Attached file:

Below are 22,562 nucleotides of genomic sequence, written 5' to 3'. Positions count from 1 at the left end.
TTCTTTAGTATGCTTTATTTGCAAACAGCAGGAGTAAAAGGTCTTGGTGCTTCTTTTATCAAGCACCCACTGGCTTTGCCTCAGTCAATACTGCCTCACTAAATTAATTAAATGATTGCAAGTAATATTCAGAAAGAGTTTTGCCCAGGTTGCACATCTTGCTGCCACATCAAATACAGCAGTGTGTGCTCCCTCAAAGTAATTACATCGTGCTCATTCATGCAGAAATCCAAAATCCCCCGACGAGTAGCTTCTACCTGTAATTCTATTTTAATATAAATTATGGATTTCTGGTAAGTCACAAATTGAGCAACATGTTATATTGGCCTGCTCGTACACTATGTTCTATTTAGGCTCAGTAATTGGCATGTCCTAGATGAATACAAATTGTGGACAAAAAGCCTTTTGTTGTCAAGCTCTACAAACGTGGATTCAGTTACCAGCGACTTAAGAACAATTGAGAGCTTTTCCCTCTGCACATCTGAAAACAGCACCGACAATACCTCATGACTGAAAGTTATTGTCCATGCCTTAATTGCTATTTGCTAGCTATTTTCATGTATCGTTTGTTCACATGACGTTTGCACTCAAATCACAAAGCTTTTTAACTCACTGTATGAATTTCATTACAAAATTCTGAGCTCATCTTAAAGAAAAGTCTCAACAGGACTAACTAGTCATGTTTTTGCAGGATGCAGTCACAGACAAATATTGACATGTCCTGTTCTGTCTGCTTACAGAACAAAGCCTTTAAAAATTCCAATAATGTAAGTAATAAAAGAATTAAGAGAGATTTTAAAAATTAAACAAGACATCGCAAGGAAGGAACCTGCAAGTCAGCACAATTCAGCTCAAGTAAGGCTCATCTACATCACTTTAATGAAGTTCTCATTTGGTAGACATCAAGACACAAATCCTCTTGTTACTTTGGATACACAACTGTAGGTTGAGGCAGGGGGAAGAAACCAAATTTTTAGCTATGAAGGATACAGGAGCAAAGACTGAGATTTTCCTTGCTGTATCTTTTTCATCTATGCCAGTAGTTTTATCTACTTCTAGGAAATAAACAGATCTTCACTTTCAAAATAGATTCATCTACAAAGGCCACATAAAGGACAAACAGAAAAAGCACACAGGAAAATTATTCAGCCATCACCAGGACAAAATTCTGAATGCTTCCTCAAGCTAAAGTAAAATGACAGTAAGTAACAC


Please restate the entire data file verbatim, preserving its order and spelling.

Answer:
Below are 22,562 nucleotides of genomic sequence, written 5' to 3'. Positions count from 1 at the left end.
TTCTTTAGTATGCTTTATTTGCAAACAGCAGGAGTAAAAGGTCTTGGTGCTTCTTTTATCAAGCACCCACTGGCTTTGCCTCAGTCAATACTGCCTCACTAAATTAATTAAATGATTGCAAGTAATATTCAGAAAGAGTTTTGCCCAGGTTGCACATCTTGCTGCCACATCAAATACAGCAGTGTGTGCTCCCTCAAAGTAATTACATCGTGCTCATTCATGCAGAAATCCAAAATCCCCCGACGAGTAGCTTCTACCTGTAATTCTATTTTAATATAAATTATGGATTTCTGGTAAGTCACAAATTGAGCAACATGTTATATTGGCCTGCTCGTACACTATGTTCTATTTAGGCTCAGTAATTGGCATGTCCTAGATGAATACAAATTGTGGACAAAAAGCCTTTTGTTGTCAAGCTCTACAAACGTGGATTCAGTTACCAGCGACTTAAGAACAATTGAGAGCTTTTCCCTCTGCACATCTGAAAACAGCACCGACAATACCTCATGACTGAAAGTTATTGTCCATGCCTTAATTGCTATTTGCTAGCTATTTTCATGTATCGTTTGTTCACATGACGTTTGCACTCAAATCACAAAGCTTTTTAACTCACTGTATGAATTTCATTACAAAATTCTGAGCTCATCTTAAAGAAAAGTCTCAACAGGACTAACTAGTCATGTTTTTGCAGGATGCAGTCACAGACAAATATTGACATGTCCTGTTCTGTCTGCTTACAGAACAAAGCCTTTAAAAATTCCAATAATGTAAGTAATAAAAGAATTAAGAGAGATTTTAAAAATTAAACAAGACATCGCAAGGAAGGAACCTGCAAGTCAGCACAATTCAGCTCAAGTAAGGCTCATCTACATCACTTTAATGAAGTTCTCATTTGGTAGACATCAAGACACAAATCCTCTTGTTACTTTGGATACACAACTGTAGGTTGAGGCAGGGGGAAGAAACCAAATTTTTAGCTATGAAGGATACAGGAGCAAAGACTGAGATTTTCCTTGCTGTATCTTTTTCATCTATGCCAGTAGTTTTATCTACTTCTAGGAAATAAACAGATCTTCACTTTCAAAATAGATTCATCTACAAAGGCCACATAAAGGACAAACAGAAAAAGCACACAGGAAAATTATTCAGCCATCACCAGGACAAAATTCTGAATGCTTCCTCAAGCTAAAGTAAAATGACAGTAAGTAACAC